Henry is seven. He raised so much for charity, they named a train after him

·5 min read
Henry and fellow fundraiser Lincoln are applauded by GWR staff.
Henry and fellow fundraiser Lincoln are applauded by GWR staff.

Last February, Emily Cleary took her seven year old son Henry to London for the weekend, for a short break. The little boy loved seeing the landmarks of the capital - but one image in particular had a huge impact on him.

"Henry has always been aware of rough sleepers and we’ve talked a lot about homelessness," says Emily, 43, a marketing consultant from Stoke Poges, Bucks. "But on this occasion, we’d had some afternoon tea and he had some sandwiches and cake left over. 

Read more: Schoolgirl, eight, dresses up as famous faces - including Jackie Weaver - to raise cash for charity

"He asked if we could take it back for a man he’d spotted sleeping outside McDonalds.

"When lockdown started a month later, Henry’s first thoughts were for the people who had no home to be locked down in. He kept asking me what would happen if they got Covid and how would they eat if they didn’t have people like us walking past them in the streets. 

"I reassured him that charities would be helping but I could tell he was genuinely upset."

Henry Cleary the duo have become youngest ever to have train named in their honour. Two mini-marvels are to become the youngest ever to have their names on the side of a train as Great Western Railway celebrates their fundraising heroics. Didcot Town superfan Lincoln Callaghan and young marathon runner Henry Cleary were chosen as BBC Make a Difference Superstars for selflessly helping others at the peak of the Covid-19 pandemic.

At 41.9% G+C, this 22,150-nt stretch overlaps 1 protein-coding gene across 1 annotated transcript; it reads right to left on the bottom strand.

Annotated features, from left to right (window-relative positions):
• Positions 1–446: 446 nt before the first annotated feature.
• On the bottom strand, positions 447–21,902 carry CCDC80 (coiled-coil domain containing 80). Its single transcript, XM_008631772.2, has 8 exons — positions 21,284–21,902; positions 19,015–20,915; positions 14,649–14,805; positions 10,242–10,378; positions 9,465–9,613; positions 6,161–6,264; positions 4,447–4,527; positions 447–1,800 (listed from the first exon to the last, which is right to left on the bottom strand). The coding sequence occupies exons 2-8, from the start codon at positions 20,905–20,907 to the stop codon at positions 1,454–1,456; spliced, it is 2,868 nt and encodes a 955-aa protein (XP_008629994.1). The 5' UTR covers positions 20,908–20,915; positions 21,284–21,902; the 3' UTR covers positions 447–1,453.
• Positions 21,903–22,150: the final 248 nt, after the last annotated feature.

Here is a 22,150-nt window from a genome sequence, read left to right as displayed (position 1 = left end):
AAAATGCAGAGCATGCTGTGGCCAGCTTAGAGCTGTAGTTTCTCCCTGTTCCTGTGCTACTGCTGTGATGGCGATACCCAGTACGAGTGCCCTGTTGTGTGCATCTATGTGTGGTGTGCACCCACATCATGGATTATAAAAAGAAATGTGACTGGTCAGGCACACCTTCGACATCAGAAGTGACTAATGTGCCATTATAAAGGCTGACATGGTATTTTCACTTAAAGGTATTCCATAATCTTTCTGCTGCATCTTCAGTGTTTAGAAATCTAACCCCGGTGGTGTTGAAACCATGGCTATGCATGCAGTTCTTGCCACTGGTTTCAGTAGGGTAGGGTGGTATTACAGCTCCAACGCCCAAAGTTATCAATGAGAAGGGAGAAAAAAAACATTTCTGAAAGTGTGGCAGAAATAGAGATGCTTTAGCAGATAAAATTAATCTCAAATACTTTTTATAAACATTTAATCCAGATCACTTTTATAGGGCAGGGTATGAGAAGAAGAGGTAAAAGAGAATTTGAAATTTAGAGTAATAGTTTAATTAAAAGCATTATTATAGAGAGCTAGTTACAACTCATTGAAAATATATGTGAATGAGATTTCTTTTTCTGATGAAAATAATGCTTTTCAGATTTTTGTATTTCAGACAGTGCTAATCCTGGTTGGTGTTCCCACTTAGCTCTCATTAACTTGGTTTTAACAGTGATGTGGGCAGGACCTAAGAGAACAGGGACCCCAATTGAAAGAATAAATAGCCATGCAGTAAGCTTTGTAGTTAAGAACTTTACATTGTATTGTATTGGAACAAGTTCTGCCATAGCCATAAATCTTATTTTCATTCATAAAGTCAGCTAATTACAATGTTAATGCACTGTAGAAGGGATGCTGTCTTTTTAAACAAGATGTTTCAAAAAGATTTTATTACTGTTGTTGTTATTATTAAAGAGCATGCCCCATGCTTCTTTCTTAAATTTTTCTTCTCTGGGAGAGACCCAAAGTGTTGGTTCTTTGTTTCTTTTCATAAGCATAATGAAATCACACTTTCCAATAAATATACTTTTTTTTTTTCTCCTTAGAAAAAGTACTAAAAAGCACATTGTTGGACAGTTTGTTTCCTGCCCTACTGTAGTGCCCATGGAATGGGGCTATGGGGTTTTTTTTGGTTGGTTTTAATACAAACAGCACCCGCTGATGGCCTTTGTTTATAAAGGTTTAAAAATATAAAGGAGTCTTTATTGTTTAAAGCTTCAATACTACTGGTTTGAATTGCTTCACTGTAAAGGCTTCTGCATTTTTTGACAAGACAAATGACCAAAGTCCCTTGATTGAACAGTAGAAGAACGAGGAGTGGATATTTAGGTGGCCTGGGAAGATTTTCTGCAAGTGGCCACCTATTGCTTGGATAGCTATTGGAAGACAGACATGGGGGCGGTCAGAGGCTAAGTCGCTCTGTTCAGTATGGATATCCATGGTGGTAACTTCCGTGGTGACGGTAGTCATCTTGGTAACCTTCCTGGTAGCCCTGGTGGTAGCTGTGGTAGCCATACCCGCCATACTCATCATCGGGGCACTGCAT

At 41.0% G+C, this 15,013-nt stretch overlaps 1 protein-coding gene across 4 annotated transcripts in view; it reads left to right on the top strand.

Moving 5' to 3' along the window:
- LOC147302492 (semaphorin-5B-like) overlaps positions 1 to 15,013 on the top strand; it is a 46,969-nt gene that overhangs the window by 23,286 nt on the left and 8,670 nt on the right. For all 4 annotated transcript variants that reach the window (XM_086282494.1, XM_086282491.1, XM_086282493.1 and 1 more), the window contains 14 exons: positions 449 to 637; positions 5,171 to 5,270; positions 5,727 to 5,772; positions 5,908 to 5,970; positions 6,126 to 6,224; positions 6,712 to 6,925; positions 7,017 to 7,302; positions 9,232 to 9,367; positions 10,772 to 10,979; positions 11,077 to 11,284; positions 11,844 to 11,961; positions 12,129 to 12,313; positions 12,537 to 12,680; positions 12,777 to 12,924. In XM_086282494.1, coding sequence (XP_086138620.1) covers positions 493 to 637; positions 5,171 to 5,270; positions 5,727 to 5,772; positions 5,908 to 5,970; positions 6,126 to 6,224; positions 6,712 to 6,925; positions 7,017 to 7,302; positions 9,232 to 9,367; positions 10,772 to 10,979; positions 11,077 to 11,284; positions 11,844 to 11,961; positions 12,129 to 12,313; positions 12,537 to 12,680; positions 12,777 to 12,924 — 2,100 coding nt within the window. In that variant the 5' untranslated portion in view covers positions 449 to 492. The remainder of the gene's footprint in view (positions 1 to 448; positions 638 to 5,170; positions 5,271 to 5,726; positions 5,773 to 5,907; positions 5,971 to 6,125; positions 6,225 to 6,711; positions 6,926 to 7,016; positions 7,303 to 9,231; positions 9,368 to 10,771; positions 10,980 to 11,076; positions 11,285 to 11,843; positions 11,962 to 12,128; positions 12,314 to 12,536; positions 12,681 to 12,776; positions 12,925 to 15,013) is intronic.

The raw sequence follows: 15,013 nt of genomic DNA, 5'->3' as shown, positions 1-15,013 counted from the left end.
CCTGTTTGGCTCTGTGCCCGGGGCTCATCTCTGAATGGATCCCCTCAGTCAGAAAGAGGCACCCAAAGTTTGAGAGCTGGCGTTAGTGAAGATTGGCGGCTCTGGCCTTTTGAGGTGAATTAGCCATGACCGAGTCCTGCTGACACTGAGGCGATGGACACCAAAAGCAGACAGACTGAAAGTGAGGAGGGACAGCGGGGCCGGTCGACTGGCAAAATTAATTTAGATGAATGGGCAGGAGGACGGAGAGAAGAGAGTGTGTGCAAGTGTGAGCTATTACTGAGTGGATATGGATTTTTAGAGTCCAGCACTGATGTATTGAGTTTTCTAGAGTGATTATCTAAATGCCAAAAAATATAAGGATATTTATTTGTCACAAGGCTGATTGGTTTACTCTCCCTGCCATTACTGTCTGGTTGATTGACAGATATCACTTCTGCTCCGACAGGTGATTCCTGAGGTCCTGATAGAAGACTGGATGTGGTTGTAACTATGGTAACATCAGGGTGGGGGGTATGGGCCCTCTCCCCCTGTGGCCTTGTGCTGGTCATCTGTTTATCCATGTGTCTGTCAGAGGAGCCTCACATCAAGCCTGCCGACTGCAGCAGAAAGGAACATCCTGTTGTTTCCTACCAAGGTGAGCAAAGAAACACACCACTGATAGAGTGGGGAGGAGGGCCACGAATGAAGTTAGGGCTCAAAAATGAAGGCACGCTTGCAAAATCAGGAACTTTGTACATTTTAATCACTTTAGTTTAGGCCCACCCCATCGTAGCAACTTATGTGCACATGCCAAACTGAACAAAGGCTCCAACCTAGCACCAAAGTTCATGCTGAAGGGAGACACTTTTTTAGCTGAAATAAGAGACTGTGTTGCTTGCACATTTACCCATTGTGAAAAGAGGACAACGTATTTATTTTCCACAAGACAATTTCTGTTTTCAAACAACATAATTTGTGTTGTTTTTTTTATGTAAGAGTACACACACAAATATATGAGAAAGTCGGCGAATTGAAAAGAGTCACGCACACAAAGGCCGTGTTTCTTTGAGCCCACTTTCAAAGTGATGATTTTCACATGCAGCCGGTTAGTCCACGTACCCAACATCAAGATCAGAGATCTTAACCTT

Henry at the train- naming ceremony, He and Lincoln were the two youngest people ever to have a train named after them.

Deciding that he could not leave anything to chance, big-hearted Henry researched how he could raise money for these charities. 

With the support of his mum, his father Jamie, 45, who works in construction and six-year-old sister Beatrice, he decided that he would run a marathon in ten days and raise £262 – ten pounds for each of the 26.2 miles.

"He’d seen Captain Tom doing his charity walk and wanted to do a similar physical challenge," says Emily. 

"His father runs marathons so Henry thought this would be a good way to fundraise. He asked his dad if he could help him train. We were a little bit worried to be honest. 

"He’s only little and 26.2 miles is a long way for a child. But he was determined to do it."

Henry and fellow fundraiser Lincoln are applauded by GWR staff.
Henry and fellow fundraiser Lincoln are applauded by GWR staff.

On VE day last year, Henry started on his ‘coronamarathon’, filling up with a breakfast of porridge and heading out at 11am every day with one of his parents for the 2.6 miles.

"We sent the fundraising link around a few friends, thinking we’d make up the money if he didn’t raise it all himself but then I decided to put the link on Facebook and that’s when it really took off," says Emily.